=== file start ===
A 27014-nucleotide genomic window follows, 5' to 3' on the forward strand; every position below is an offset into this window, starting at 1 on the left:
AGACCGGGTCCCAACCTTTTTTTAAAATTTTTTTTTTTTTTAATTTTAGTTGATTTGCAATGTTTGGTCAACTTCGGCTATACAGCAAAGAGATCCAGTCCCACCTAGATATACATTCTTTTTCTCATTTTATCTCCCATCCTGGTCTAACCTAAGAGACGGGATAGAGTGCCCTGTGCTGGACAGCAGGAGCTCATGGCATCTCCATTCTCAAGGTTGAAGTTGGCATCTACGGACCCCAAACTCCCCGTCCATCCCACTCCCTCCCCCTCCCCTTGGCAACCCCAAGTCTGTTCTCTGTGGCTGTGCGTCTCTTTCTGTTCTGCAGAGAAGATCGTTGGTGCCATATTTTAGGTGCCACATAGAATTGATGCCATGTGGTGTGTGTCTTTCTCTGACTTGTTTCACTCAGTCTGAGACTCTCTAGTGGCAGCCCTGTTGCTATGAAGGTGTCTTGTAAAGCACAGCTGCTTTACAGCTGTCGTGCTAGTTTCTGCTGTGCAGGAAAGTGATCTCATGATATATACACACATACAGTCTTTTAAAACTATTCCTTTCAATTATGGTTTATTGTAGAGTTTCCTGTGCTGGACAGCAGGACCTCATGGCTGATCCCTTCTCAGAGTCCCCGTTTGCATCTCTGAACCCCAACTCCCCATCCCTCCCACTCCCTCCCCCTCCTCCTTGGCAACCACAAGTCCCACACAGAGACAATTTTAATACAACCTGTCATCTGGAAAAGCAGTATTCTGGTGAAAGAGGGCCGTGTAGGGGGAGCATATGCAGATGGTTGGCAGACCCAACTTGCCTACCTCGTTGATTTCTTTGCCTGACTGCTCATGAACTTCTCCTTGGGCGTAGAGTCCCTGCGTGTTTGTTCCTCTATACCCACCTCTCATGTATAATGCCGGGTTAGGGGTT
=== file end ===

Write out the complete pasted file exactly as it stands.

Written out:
A 27014-nucleotide genomic window follows, 5' to 3' on the forward strand; every position below is an offset into this window, starting at 1 on the left:
AGACCGGGTCCCAACCTTTTTTTAAAATTTTTTTTTTTTTTAATTTTAGTTGATTTGCAATGTTTGGTCAACTTCGGCTATACAGCAAAGAGATCCAGTCCCACCTAGATATACATTCTTTTTCTCATTTTATCTCCCATCCTGGTCTAACCTAAGAGACGGGATAGAGTGCCCTGTGCTGGACAGCAGGAGCTCATGGCATCTCCATTCTCAAGGTTGAAGTTGGCATCTACGGACCCCAAACTCCCCGTCCATCCCACTCCCTCCCCCTCCCCTTGGCAACCCCAAGTCTGTTCTCTGTGGCTGTGCGTCTCTTTCTGTTCTGCAGAGAAGATCGTTGGTGCCATATTTTAGGTGCCACATAGAATTGATGCCATGTGGTGTGTGTCTTTCTCTGACTTGTTTCACTCAGTCTGAGACTCTCTAGTGGCAGCCCTGTTGCTATGAAGGTGTCTTGTAAAGCACAGCTGCTTTACAGCTGTCGTGCTAGTTTCTGCTGTGCAGGAAAGTGATCTCATGATATATACACACATACAGTCTTTTAAAACTATTCCTTTCAATTATGGTTTATTGTAGAGTTTCCTGTGCTGGACAGCAGGACCTCATGGCTGATCCCTTCTCAGAGTCCCCGTTTGCATCTCTGAACCCCAACTCCCCATCCCTCCCACTCCCTCCCCCTCCTCCTTGGCAACCACAAGTCCCACACAGAGACAATTTTAATACAACCTGTCATCTGGAAAAGCAGTATTCTGGTGAAAGAGGGCCGTGTAGGGGGAGCATATGCAGATGGTTGGCAGACCCAACTTGCCTACCTCGTTGATTTCTTTGCCTGACTGCTCATGAACTTCTCCTTGGGCGTAGAGTCCCTGCGTGTTTGTTCCTCTATACCCACCTCTCATGTATAATGCCGGGTTAGGGGTT